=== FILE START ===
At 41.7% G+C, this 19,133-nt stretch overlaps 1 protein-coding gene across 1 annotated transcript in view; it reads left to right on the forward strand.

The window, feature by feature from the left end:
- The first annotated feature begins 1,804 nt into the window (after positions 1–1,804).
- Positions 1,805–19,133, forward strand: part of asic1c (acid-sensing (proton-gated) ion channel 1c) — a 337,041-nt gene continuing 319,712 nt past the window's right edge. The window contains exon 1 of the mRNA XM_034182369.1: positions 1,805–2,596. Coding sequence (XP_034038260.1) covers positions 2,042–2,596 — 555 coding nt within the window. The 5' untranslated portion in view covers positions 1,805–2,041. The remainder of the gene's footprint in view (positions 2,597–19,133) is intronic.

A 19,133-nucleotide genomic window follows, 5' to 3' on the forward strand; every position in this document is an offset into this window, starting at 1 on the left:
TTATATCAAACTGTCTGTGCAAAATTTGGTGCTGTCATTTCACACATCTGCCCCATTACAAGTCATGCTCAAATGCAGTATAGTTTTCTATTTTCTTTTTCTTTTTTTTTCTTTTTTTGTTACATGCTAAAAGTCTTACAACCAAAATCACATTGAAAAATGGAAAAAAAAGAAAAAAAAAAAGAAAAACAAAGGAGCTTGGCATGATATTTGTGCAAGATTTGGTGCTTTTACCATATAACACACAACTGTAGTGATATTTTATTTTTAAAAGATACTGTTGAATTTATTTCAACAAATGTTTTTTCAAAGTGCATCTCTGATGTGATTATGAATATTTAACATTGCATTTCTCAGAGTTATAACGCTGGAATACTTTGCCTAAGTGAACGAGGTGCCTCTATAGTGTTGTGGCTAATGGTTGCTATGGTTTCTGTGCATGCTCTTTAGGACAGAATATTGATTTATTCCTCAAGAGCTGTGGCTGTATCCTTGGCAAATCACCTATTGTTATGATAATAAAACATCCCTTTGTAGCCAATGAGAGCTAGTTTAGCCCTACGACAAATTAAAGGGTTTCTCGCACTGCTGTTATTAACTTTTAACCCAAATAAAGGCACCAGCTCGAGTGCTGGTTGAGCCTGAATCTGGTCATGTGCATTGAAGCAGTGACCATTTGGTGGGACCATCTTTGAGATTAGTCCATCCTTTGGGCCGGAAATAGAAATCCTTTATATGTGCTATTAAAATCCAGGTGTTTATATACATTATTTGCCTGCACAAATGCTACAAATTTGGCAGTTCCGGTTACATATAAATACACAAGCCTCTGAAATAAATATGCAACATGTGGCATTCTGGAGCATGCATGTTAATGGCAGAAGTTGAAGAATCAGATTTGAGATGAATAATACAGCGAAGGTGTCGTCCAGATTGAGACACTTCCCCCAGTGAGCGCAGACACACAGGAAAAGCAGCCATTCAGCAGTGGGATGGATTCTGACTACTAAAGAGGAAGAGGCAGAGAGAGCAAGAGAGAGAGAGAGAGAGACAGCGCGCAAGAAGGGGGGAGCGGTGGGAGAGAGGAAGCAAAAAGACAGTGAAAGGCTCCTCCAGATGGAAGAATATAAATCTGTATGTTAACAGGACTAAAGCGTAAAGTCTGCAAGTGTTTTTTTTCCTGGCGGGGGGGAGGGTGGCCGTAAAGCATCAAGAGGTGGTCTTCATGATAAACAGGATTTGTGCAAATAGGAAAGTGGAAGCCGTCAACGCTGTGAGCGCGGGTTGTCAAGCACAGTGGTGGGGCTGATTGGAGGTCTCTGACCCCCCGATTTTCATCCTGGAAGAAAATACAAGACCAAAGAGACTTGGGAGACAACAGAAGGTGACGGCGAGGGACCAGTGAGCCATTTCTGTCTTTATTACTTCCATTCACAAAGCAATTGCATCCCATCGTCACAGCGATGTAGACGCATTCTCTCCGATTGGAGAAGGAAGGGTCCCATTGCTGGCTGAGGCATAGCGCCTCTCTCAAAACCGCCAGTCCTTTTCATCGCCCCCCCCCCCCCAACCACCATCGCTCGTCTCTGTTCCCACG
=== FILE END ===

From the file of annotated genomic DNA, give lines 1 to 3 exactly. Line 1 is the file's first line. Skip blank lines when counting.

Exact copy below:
At 41.7% G+C, this 19,133-nt stretch overlaps 1 protein-coding gene across 1 annotated transcript in view; it reads left to right on the forward strand.

The window, feature by feature from the left end:
- The first annotated feature begins 1,804 nt into the window (after positions 1–1,804).